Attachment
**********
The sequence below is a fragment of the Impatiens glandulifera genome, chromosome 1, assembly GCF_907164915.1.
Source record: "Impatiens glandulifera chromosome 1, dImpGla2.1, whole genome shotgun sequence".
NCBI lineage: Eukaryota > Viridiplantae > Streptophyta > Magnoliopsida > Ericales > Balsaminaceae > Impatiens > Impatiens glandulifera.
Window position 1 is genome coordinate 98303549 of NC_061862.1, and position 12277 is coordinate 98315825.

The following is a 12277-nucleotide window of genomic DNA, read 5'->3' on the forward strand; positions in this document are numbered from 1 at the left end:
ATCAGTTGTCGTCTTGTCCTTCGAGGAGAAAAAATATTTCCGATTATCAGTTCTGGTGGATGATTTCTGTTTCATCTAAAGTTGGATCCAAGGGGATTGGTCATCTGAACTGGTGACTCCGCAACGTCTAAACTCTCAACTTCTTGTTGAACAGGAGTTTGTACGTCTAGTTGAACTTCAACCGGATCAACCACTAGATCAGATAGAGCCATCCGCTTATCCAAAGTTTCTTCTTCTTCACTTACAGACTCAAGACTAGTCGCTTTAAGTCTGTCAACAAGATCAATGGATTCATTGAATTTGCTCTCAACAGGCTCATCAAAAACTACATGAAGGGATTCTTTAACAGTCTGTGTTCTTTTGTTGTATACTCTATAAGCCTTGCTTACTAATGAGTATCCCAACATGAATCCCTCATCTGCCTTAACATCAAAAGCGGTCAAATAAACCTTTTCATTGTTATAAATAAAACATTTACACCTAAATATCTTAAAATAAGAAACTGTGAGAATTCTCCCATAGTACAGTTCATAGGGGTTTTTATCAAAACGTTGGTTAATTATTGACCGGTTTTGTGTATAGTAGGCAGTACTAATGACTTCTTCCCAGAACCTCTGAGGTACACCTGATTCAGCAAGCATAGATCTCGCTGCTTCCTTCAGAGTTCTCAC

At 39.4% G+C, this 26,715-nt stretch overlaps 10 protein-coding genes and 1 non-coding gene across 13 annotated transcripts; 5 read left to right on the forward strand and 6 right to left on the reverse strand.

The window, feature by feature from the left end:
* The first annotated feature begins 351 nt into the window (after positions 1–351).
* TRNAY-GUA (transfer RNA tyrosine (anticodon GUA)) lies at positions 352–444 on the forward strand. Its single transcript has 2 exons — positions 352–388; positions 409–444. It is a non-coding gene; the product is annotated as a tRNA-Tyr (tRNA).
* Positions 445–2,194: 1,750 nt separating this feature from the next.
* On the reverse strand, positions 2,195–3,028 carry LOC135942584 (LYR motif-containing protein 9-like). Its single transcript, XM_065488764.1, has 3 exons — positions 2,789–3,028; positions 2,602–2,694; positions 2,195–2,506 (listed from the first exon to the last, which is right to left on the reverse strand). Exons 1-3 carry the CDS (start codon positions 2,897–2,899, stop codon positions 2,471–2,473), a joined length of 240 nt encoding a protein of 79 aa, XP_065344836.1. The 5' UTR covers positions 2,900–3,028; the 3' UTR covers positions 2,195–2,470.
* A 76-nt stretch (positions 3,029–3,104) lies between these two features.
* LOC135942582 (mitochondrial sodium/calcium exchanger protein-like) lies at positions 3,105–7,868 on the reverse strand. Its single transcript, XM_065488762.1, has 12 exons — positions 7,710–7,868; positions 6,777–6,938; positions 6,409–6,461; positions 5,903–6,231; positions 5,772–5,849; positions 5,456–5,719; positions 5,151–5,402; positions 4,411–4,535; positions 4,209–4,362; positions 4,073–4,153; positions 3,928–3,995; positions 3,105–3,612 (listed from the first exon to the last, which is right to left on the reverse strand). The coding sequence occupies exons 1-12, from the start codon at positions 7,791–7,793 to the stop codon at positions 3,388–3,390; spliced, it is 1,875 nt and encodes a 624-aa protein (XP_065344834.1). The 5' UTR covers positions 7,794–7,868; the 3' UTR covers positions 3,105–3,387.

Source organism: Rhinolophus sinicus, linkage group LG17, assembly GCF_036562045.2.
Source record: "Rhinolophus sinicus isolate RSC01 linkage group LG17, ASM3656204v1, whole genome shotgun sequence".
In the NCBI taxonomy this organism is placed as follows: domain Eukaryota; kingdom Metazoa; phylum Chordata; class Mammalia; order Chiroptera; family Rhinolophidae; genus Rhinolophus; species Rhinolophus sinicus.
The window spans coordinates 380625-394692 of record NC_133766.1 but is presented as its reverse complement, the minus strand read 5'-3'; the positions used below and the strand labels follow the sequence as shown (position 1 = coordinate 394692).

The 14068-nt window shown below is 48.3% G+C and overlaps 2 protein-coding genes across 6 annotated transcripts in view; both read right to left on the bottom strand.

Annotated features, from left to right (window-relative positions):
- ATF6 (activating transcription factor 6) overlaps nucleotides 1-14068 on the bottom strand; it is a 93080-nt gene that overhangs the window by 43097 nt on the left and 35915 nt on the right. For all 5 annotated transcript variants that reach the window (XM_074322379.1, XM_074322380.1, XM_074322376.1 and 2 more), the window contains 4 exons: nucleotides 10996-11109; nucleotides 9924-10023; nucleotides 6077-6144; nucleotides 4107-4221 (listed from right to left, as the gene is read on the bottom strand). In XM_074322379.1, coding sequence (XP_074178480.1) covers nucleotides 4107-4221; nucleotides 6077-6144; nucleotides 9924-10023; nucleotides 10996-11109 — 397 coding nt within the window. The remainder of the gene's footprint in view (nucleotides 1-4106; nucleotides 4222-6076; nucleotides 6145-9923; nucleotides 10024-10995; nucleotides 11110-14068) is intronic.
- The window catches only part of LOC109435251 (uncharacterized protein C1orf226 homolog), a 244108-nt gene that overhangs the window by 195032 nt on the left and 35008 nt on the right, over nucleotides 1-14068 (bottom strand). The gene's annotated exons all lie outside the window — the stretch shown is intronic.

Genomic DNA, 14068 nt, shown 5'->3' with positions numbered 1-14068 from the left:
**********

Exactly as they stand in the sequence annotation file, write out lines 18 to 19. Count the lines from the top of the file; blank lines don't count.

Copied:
The window spans coordinates 380625-394692 of record NC_133766.1 but is presented as its reverse complement, the minus strand read 5'-3'; the positions used below and the strand labels follow the sequence as shown (position 1 = coordinate 394692).

The 14068-nt window shown below is 48.3% G+C and overlaps 2 protein-coding genes across 6 annotated transcripts in view; both read right to left on the bottom strand.